Get excited: In just 5 weeks, the Perot Museum of Nature and Science will open its doors (and glass-sided elevators) to families in the DFW area. With 11 permanent exhibit halls and a traveling exhibition gallery, the museum promises the best in scientific fun for families. Today we got a sneak peak of the state-of-the-art Hoglund Foundation Theater and two exhibit halls on Level 4 of the Museum.
The 298-seat theater is gorgeous; the design reflects the textured faÃ§ade of the museum. But the magic really begins when you don your 3D glasses and watch everything from prehistoric predators to animated turtles come to life on the screen. Today we saw previews of two National Geographic films, Sea Monsters and Meerkats, both showing this winter (and both looking spectacular in that in-your-face mode of the latest 3D technology). The Perot Museum will be keeping prices low, with $5 tickets for short films in the morning and $6â€“$8 tickets for longer films in the afternoon and evening. Expect exclusive Nat-Geo reels, animated stories, live streaming and anything else you could watch from the comfort of a gently-reclining theater seat.
What I love about this museum is that no space is wasted. Just about every space in the museum provides an experience, from the musical stairs to the elevators that reveal their mechanisms, from the dancing water molecules in the Level 4 atrium to the solar-powered hanging sculpture by Daniel Chadwick. You and the kiddos will discover something new everywhere you look. This place is an explorer’s dream â€“ and the whimsy will please kids and kids-at-heart alike (you should have seen me ogling those molecules).
But if you can drag the kiddos away from the musical stairs, the T. Boone Pickens Life Then and Now Hall and the adjoining Rose Hall of Birds will be must-sees. And once the young ones spy the monstrous Alamosaurus towering over the exhibit hall, I don’t think you’ll have any trouble luring them in. The Pickens Hall houses other dinosaur skeletons, many, like the relatively small Dallasaurus, unearthed locally â€“ which may have your kids begging to go fossil-hunting. You will also find contemporary specimens, such as moose and bison, that are used to make comparisons to prehistoric animal lifestyles.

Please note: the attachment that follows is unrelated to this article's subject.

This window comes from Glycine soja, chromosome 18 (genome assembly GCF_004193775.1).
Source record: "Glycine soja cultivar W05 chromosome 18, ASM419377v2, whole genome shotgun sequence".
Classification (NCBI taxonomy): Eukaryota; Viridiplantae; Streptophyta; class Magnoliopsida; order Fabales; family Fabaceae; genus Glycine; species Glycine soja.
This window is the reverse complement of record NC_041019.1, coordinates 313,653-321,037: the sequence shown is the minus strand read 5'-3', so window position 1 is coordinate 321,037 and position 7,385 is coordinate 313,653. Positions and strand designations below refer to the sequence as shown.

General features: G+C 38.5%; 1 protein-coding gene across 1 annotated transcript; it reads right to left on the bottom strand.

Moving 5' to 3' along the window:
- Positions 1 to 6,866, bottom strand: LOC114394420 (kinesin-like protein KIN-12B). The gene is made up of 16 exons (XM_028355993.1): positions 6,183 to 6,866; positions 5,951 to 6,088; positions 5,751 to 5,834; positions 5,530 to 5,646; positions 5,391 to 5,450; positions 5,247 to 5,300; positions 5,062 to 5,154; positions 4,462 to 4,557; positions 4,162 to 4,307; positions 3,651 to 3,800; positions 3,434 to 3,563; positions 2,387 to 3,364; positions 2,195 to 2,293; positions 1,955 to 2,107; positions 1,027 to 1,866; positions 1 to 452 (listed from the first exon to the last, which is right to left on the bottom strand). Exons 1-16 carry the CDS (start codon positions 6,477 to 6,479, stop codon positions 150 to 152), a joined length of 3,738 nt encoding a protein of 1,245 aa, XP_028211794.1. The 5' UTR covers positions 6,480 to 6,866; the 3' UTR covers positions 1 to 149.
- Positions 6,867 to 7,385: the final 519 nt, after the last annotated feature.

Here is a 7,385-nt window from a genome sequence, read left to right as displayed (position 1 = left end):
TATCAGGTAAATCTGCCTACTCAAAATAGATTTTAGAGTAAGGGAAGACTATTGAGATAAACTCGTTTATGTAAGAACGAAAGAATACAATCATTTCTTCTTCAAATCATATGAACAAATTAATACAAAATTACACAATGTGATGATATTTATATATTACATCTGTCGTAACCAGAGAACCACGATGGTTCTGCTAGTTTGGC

The Hall of Birds is one I wish existed when I was growing up. It’s all about interactive learning, including a station-by-station Build Your Own Bird activity where kids can design everything from feathers to songs of their very own species â€“ and then see it fly. Or they can stand in front of a 3D screen and maneuver an eagle through mountainous terrain using their own body movements. Think Wii, but without the remote and with more educational value.
Though we only toured a small part of the 180,000-square-foot museum, I’m already excited to return when the whole thing opens up. This is exactly the kind of museum I would have loved when I was a kid â€“ and that I know I will still enjoy now. It’s snazzy, it’s scientific and it’s all about making connections to the here-and-now.
Patience, my friends. December 1 will be here soon enough. In the meantime, visit perotmuseum.org for more information.
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